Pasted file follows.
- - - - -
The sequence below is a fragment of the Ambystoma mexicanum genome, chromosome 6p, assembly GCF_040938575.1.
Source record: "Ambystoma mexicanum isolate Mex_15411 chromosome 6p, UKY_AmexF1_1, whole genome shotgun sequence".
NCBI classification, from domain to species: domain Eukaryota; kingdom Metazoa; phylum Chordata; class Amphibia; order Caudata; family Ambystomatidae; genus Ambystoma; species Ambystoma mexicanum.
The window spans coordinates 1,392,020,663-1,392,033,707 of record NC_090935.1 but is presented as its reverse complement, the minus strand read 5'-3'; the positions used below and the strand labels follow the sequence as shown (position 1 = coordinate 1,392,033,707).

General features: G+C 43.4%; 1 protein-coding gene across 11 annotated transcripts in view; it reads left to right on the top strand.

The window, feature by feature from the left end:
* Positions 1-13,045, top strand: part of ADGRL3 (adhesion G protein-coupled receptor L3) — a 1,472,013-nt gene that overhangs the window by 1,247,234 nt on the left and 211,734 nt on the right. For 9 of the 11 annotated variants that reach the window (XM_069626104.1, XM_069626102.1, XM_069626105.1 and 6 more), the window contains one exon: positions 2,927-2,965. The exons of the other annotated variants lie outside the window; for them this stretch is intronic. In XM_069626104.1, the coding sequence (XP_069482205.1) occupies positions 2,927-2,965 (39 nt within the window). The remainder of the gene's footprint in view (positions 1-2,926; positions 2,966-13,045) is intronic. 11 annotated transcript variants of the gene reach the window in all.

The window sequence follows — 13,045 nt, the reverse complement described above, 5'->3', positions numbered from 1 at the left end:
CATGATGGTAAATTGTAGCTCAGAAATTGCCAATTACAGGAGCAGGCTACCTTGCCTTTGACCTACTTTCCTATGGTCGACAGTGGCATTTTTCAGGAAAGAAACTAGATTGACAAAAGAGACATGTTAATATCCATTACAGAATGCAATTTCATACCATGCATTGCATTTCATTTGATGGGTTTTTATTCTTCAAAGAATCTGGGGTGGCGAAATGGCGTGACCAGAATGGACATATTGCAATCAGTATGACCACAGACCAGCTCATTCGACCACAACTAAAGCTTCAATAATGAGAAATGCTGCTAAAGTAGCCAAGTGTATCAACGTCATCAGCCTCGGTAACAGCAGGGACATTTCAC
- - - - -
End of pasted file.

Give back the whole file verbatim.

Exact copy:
The sequence below is a fragment of the Ambystoma mexicanum genome, chromosome 6p, assembly GCF_040938575.1.
Source record: "Ambystoma mexicanum isolate Mex_15411 chromosome 6p, UKY_AmexF1_1, whole genome shotgun sequence".
NCBI classification, from domain to species: domain Eukaryota; kingdom Metazoa; phylum Chordata; class Amphibia; order Caudata; family Ambystomatidae; genus Ambystoma; species Ambystoma mexicanum.
The window spans coordinates 1,392,020,663-1,392,033,707 of record NC_090935.1 but is presented as its reverse complement, the minus strand read 5'-3'; the positions used below and the strand labels follow the sequence as shown (position 1 = coordinate 1,392,033,707).

General features: G+C 43.4%; 1 protein-coding gene across 11 annotated transcripts in view; it reads left to right on the top strand.

The window, feature by feature from the left end:
* Positions 1-13,045, top strand: part of ADGRL3 (adhesion G protein-coupled receptor L3) — a 1,472,013-nt gene that overhangs the window by 1,247,234 nt on the left and 211,734 nt on the right. For 9 of the 11 annotated variants that reach the window (XM_069626104.1, XM_069626102.1, XM_069626105.1 and 6 more), the window contains one exon: positions 2,927-2,965. The exons of the other annotated variants lie outside the window; for them this stretch is intronic. In XM_069626104.1, the coding sequence (XP_069482205.1) occupies positions 2,927-2,965 (39 nt within the window). The remainder of the gene's footprint in view (positions 1-2,926; positions 2,966-13,045) is intronic. 11 annotated transcript variants of the gene reach the window in all.

The window sequence follows — 13,045 nt, the reverse complement described above, 5'->3', positions numbered from 1 at the left end:
CATGATGGTAAATTGTAGCTCAGAAATTGCCAATTACAGGAGCAGGCTACCTTGCCTTTGACCTACTTTCCTATGGTCGACAGTGGCATTTTTCAGGAAAGAAACTAGATTGACAAAAGAGACATGTTAATATCCATTACAGAATGCAATTTCATACCATGCATTGCATTTCATTTGATGGGTTTTTATTCTTCAAAGAATCTGGGGTGGCGAAATGGCGTGACCAGAATGGACATATTGCAATCAGTATGACCACAGACCAGCTCATTCGACCACAACTAAAGCTTCAATAATGAGAAATGCTGCTAAAGTAGCCAAGTGTATCAACGTCATCAGCCTCGGTAACAGCAGGGACATTTCAC